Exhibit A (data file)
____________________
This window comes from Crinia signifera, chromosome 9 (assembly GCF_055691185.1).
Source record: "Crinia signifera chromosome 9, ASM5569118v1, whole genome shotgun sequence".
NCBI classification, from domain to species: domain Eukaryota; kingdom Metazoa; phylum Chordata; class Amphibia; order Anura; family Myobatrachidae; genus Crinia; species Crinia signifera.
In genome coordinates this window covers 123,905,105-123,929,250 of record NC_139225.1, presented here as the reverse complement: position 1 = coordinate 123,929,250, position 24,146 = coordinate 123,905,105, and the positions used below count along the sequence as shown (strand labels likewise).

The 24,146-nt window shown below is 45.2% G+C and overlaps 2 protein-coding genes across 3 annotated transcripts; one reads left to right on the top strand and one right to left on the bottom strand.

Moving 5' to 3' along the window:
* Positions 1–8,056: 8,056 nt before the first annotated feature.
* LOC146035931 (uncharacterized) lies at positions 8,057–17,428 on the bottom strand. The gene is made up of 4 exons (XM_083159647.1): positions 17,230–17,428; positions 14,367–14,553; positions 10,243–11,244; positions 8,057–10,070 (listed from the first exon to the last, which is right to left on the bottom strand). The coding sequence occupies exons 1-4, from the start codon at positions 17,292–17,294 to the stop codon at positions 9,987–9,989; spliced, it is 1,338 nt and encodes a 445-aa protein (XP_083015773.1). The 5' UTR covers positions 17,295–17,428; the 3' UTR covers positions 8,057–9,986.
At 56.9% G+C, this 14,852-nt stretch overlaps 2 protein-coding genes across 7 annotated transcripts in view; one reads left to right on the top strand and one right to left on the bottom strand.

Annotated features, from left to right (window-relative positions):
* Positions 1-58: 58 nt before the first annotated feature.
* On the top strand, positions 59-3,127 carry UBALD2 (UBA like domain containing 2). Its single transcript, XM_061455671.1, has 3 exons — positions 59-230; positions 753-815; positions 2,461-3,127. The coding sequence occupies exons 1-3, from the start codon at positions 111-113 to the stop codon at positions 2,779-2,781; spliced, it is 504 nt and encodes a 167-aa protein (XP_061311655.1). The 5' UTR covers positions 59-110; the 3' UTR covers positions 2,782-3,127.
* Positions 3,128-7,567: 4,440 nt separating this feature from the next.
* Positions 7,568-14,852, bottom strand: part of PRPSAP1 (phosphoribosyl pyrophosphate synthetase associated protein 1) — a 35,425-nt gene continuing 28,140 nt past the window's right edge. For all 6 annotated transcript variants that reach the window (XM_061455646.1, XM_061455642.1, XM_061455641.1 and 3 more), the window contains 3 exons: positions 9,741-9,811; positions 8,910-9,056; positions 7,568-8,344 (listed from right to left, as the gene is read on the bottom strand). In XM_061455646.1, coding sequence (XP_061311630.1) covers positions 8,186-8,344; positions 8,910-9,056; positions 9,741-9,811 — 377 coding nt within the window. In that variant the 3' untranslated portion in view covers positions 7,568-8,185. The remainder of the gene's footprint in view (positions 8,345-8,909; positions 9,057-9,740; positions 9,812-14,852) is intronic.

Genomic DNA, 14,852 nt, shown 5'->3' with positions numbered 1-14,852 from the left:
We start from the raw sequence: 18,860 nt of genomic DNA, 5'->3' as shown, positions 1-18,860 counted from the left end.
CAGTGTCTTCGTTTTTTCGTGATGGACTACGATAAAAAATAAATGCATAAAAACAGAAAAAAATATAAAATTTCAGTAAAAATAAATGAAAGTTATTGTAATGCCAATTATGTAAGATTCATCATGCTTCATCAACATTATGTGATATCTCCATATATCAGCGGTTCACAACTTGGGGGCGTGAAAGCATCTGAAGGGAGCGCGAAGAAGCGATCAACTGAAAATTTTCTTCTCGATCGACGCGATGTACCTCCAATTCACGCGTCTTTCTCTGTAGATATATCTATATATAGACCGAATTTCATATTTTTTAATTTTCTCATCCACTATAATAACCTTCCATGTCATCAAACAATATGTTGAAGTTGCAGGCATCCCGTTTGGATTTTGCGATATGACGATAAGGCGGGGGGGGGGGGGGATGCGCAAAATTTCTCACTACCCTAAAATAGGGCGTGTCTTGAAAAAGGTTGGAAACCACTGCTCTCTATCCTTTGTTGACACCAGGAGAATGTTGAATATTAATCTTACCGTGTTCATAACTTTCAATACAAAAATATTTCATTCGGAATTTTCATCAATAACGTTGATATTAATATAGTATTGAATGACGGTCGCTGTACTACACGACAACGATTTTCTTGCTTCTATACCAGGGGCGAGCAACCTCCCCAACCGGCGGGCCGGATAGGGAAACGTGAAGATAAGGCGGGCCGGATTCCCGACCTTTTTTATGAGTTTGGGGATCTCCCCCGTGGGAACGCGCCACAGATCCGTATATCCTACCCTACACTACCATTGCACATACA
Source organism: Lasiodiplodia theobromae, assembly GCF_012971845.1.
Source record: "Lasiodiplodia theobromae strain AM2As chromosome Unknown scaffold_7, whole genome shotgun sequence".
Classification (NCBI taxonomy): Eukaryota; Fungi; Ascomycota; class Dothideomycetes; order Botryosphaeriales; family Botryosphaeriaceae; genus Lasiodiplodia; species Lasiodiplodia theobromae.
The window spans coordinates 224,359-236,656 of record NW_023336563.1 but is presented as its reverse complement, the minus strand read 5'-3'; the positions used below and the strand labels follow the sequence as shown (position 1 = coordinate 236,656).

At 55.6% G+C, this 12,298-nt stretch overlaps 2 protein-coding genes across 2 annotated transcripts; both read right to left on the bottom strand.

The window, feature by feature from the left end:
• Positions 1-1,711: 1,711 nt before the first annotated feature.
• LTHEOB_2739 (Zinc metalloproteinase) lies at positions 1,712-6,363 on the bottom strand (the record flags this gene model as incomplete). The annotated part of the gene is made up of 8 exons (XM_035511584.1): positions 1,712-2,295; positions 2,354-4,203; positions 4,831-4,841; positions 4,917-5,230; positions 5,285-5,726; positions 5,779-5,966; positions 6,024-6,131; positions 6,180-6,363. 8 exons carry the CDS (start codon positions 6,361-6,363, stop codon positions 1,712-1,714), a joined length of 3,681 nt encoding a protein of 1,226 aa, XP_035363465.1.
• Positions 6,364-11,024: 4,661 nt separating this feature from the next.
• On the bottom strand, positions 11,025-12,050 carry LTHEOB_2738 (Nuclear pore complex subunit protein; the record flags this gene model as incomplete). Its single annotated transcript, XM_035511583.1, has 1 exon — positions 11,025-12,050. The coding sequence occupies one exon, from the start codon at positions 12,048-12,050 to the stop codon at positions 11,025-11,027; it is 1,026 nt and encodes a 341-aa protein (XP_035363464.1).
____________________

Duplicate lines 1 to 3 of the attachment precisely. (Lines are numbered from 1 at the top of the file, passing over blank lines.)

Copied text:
This window comes from Crinia signifera, chromosome 9 (assembly GCF_055691185.1).
Source record: "Crinia signifera chromosome 9, ASM5569118v1, whole genome shotgun sequence".
NCBI classification, from domain to species: domain Eukaryota; kingdom Metazoa; phylum Chordata; class Amphibia; order Anura; family Myobatrachidae; genus Crinia; species Crinia signifera.